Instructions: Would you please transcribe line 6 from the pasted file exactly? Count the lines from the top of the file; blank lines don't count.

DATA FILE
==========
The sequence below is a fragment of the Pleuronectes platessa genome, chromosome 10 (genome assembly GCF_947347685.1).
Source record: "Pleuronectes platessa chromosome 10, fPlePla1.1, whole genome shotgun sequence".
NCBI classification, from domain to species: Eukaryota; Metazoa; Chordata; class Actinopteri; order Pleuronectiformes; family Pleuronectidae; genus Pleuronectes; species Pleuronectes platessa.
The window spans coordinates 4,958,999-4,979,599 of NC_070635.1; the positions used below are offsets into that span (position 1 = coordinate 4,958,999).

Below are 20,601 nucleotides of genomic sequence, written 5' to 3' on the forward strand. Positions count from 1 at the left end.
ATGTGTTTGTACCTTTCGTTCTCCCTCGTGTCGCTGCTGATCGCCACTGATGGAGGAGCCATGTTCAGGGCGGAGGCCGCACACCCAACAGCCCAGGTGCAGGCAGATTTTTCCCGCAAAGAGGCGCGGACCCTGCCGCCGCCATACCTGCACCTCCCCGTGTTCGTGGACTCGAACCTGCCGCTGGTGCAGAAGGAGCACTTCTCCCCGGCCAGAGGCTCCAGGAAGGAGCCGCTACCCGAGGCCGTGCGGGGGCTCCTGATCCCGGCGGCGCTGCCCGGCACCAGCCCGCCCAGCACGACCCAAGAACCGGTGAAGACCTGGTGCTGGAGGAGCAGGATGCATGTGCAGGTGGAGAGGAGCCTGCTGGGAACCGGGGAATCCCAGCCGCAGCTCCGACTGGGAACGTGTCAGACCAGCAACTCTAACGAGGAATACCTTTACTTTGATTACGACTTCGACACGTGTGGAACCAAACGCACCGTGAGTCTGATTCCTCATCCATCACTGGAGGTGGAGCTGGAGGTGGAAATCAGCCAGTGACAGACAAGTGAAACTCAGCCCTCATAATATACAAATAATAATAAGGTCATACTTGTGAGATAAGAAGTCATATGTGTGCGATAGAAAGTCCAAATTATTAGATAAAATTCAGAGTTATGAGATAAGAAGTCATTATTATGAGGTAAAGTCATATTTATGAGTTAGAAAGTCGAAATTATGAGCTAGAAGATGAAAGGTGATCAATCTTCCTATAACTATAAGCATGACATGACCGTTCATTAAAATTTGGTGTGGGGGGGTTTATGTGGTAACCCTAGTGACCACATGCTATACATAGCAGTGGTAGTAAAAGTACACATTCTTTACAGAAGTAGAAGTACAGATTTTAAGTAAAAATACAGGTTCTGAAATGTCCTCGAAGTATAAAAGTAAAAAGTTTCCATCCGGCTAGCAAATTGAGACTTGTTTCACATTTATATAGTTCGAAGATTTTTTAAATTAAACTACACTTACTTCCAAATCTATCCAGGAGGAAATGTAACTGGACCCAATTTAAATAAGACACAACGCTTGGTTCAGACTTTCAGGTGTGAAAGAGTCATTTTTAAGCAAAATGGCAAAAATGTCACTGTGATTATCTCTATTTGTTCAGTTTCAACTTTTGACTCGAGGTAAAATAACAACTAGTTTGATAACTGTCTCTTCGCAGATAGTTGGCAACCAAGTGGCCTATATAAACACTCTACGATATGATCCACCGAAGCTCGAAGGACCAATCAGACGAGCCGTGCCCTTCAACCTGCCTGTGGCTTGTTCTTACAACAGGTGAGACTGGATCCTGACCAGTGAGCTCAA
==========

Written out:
ATGTGTTTGTACCTTTCGTTCTCCCTCGTGTCGCTGCTGATCGCCACTGATGGAGGAGCCATGTTCAGGGCGGAGGCCGCACACCCAACAGCCCAGGTGCAGGCAGATTTTTCCCGCAAAGAGGCGCGGACCCTGCCGCCGCCATACCTGCACCTCCCCGTGTTCGTGGACTCGAACCTGCCGCTGGTGCAGAAGGAGCACTTCTCCCCGGCCAGAGGCTCCAGGAAGGAGCCGCTACCCGAGGCCGTGCGGGGGCTCCTGATCCCGGCGGCGCTGCCCGGCACCAGCCCGCCCAGCACGACCCAAGAACCGGTGAAGACCTGGTGCTGGAGGAGCAGGATGCATGTGCAGGTGGAGAGGAGCCTGCTGGGAACCGGGGAATCCCAGCCGCAGCTCCGACTGGGAACGTGTCAGACCAGCAACTCTAACGAGGAATACCTTTACTTTGATTACGACTTCGACACGTGTGGAACCAAACGCACCGTGAGTCTGATTCCTCATCCATCACTGGAGGTGGAGCTGGAGGTGGAAATCAGCCAGTGACAGACAAGTGAAACTCAGCCCTCATAATATACAAATAATAATAAGGTCATACTTGTGAGATAAGAAGTCATATGTGTGCGATAGAAAGTCCAAATTATTAGATAAAATTCAGAGTTATGAGATAAGAAGTCATTATTATGAGGTAAAGTCATATTTATGAGTTAGAAAGTCGAAATTATGAGCTAGAAGATGAAAGGTGATCAATCTTCCTATAACTATAAGCATGACATGACCGTTCATTAAAATTTGGTGTGGGGGGGTTTATGTGGTAACCCTAGTGACCACATGCTATACATAGCAGTGGTAGTAAAAGTACACATTCTTTACAGAAGTAGAAGTACAGATTTTAAGTAAAAATACAGGTTCTGAAATGTCCTCGAAGTATAAAAGTAAAAAGTTTCCATCCGGCTAGCAAATTGAGACTTGTTTCACATTTATATAGTTCGAAGATTTTTTAAATTAAACTACACTTACTTCCAAATCTATCCAGGAGGAAATGTAACTGGACCCAATTTAAATAAGACACAACGCTTGGTTCAGACTTTCAGGTGTGAAAGAGTCATTTTTAAGCAAAATGGCAAAAATGTCACTGTGATTATCTCTATTTGTTCAGTTTCAACTTTTGACTCGAGGTAAAATAACAACTAGTTTGATAACTGTCTCTTCGCAGATAGTTGGCAACCAAGTGGCCTATATAAACACTCTACGATATGATCCACCGAAGCTCGAAGGACCAATCAGACGAGCCGTGCCCTTCAACCTGCCTGTGGCTTGTTCTTACAACAGGTGAGACTGGATCCTGACCAGTGAGCTCAA